Arama CEO and Cleaghmore native, Donal Scannell, has worked on everything from ‘The Late Late Show’ to IRFU Rugby Specials to U2 tours.Last month saw him as shortlisted as one of 12 to pitch his startup idea in Enterprise Ireland’s prestigious Annual Showcase. On one occasion Garbally-educated Donal was sat in Tallaght Stadium, watching Shamrock Rovers play Dundalk in the League of Ireland when the realisation hit him, this game was never televised to - so many fans were unfortunate to miss out. He needed a way to make these games accessible.
Arama, with the assistance of Trinity Engineering Professor Anil Kokaram, uses its combination of algorithm-based video technology and human expertise to cover events such as football matches.
Donal stated: “We take a defined space, like a pitch, and we map it out with our cameras, then we train our algorithm to follow what’s important. We can take all these big wide shots from the area and select areas of interest which are then transmitted back to studio for a director to choose from.”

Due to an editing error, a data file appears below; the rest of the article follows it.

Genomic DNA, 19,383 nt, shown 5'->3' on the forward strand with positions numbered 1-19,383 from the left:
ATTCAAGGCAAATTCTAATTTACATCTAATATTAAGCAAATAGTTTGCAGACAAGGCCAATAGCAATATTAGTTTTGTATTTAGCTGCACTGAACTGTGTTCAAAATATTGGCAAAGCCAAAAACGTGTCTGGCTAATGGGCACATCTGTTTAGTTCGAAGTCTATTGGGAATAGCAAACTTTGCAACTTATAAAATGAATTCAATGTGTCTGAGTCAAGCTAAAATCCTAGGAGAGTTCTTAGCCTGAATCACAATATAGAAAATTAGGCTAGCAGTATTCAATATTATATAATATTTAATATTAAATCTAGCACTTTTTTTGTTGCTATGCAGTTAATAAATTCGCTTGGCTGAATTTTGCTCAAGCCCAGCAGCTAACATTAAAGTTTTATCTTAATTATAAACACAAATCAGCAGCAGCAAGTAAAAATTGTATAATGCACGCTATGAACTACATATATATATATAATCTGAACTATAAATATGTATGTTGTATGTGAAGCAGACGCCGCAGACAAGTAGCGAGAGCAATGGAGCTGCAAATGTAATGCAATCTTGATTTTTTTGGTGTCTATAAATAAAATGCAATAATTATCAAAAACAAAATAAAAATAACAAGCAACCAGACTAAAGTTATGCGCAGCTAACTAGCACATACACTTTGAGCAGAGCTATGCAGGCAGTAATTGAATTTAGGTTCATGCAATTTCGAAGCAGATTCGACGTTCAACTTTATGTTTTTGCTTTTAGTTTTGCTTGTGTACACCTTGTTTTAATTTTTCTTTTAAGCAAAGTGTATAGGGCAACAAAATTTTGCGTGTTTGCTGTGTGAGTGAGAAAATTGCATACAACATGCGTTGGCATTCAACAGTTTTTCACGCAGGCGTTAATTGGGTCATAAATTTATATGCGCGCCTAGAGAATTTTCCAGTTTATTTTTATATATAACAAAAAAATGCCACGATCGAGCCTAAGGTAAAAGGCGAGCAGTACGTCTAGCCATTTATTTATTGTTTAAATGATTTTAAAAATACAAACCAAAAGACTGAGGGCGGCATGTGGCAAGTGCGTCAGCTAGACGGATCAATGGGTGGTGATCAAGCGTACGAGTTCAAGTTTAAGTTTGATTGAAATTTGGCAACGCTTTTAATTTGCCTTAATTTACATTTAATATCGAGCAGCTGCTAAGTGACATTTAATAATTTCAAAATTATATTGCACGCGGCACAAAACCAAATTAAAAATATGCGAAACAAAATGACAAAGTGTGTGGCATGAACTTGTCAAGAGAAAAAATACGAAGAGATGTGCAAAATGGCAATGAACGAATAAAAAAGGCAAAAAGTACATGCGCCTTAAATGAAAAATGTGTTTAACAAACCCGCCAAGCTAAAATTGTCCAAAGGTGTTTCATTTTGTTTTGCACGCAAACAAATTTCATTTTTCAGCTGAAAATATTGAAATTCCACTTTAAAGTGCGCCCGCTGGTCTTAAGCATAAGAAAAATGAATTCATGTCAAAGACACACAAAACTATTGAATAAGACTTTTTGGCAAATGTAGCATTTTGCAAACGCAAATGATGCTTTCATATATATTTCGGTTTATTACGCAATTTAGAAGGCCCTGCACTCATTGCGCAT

Arama use AI and Computer Vision to give humans superpowers - a crew of three can achieve what currently takes 33 people, turning everything on its head using software, specifically AI and Video Processing.
RTÉ and Premier Sports are on board as trial partners and they are in talks with Sky Sports and Eleven Sports. Arama has slashed the costs of TV outside broadcasts - They can do for €5,000 what currently costs €40,000.
Other companies also offer solutions to reduce the labour involved in outside broadcasting, but Arama believes its selling point is the combination of AI and human knowledge it uses on live events.
The Enterprise Ireland-backed firm has already raised €330,000 in seed funding and is targeting a further €700,000 investment in the coming months.
In the long run, Arama believes it can allow the world’s biggest broadcasters to cover far more football matches and later hopes to move into other live events.
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